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The mystery of handprints—Dermatoglyphics and dentistry p. 31
Mohil Asnani, Ashu Soni, Prachi Asnani, Ekta Mistry, Nimesh Patel, Anshu Gupta
Dermatoglyphics refers to epidermal ridges present on the palm, sole, fingers, and toes. Over the past 150 years, dermatoglyphics has been a powerful tool in understanding the basic questions in biology and genetics. Its analysis is now beginning to prove useful in the field of dentistry. Each and every individual has unique fingerprints, even twins. These fingerprints remain the same lifelong from their development unless they are damaged by dermal injuries.
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Granulomatous diseases: An updated review p. 35
Amirneni Sailaja Choudary, Prathiba Prabhakar
Chronic granulomatous disease (CGD) is a primary immunodeficiency disease caused by genetically heterogeneous conditions, characterized by recurrent, life-threatening bacterial and fungal infections, and granuloma formation. The genetic defect in any of the five subunits of the nicotinamide adinine dinucleotide phosphatase hydrogenases oxidase complex is responsible for the respiratory burst in phagocytes. Patients with CGD are at an increased risk of life-threatening infections with catalase-positive bacteria and fungi and inflammatory complications such as CGD colitis. The implementation of routine antimicrobial prophylaxis and the advent of azole antifungals have considerably improved their overall survival, life expectancy remains decreased compared to that of the general population.
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Magnification-aided endodontic treatment of mandibular first molar with three distal canals p. 40
Neha Kapoor, Anjali Miglani, Amit Gandhi, Rakhi Gupta, Monika Ahlawat, Pankhuri Garg
The main goal of root canal treatment is thorough debridement of the root canal and filling it three-dimensionally. Failure to negotiate all the canals may lead to an unsuccessful treatment outcome. So it becomes necessary for the clinician to have a meticulous knowledge of aberrations in the root canal system. The majority of mandibular first molars are two rooted with one distal and two mesial canals. Variations such as three mesial and three distal root canals individually or in combination have been reported. Such variations can be quite challenging for the clinician, but with the aid of magnification, proper visualization and detection of extra root canals is possible. This case report depicts a rare occurrence of three canals in the distal root of mandibular first molar and its endodontic management with surgical loupes. An extensive understanding of the most common root canal configuration and its variations is a prerequisite to achieve long-term success of the endodontic treatment. Use of magnification such as surgical loupes aids in the visualization and detection of extra canals and increases the percentage of success of endodontic treatment.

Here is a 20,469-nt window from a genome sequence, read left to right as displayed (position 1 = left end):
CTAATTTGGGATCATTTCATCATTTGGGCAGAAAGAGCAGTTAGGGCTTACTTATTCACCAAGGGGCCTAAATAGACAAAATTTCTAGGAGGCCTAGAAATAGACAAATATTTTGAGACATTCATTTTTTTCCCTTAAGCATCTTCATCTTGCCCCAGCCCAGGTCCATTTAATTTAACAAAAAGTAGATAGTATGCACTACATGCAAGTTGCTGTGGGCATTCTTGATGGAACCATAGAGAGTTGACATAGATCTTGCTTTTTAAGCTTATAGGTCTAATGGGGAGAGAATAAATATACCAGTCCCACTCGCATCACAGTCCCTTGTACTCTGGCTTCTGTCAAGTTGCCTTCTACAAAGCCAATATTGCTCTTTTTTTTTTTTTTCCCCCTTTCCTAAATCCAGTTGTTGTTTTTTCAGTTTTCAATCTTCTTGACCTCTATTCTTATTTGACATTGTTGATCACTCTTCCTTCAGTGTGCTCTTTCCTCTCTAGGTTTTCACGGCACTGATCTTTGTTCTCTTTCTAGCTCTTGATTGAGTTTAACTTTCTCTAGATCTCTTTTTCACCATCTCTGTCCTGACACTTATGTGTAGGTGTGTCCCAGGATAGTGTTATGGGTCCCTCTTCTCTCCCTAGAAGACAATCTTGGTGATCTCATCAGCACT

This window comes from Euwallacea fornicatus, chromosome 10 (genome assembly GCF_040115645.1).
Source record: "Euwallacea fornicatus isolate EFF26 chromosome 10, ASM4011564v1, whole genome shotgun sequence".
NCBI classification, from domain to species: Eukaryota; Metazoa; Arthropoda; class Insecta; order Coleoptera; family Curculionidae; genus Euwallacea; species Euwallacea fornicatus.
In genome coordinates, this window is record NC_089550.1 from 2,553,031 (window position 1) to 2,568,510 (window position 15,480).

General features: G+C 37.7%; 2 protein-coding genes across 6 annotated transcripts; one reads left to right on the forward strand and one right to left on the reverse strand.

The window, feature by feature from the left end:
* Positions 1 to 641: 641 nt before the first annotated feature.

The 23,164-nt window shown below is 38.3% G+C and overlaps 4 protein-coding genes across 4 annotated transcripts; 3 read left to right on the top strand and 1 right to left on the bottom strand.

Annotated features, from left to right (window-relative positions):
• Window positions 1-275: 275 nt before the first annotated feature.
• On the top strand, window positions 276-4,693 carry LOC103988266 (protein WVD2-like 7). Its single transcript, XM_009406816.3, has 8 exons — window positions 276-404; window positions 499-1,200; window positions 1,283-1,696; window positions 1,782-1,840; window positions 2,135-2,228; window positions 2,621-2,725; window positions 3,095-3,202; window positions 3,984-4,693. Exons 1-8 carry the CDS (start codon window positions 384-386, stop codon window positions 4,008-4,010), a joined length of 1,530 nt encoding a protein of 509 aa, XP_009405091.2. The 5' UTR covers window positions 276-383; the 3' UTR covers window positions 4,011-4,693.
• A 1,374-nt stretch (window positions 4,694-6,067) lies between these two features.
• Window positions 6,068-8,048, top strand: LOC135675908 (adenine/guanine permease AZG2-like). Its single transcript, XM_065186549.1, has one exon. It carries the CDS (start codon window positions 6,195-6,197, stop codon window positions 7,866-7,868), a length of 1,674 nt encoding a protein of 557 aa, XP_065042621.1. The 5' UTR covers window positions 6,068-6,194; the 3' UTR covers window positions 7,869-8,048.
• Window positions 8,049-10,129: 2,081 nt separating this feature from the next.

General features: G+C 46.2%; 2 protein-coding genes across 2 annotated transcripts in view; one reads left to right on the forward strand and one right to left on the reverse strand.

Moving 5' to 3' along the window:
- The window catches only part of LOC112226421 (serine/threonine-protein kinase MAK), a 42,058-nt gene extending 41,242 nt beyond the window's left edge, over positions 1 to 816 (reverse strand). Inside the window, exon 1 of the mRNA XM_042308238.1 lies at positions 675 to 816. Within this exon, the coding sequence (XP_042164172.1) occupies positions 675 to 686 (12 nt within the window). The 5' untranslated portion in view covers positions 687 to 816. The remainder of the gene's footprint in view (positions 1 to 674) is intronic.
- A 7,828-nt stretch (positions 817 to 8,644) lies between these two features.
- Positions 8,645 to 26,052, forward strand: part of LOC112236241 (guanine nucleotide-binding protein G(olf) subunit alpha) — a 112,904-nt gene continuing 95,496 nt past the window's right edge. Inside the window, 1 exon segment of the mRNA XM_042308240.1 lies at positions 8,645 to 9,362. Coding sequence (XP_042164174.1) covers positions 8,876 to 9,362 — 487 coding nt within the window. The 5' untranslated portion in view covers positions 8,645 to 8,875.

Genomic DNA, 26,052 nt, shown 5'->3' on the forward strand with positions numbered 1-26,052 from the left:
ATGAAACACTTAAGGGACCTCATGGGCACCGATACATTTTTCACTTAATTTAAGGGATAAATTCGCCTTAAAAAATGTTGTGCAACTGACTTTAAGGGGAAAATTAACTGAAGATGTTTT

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Non-syndromic supernumerary premolars, a literature review and a report of two cases p. 44
Naji Z Arandi
A parapremolar is a supernumerary tooth that is located in the premolar region. They appear more frequently in the mandible than in the maxilla. Several theories have been suggested to explain this phenomenon, with the “dental lamina hyperactivity theory” found to be the most accepted. Supernumerary premolars are usually impacted. They can be associated with complications or stay asymptomatic. Radiographic identification is very important for the detection of asymptomatic impacted parapremolars. Treatment involves the removal of the supernumerary tooth because of the complications that its presence may cause or to keep it under observational management. This article presents a review of supernumerary premolars and reports two cases of patients who attended the dental clinics of the Faculty of Dentistry at the Arab American University in Palestine.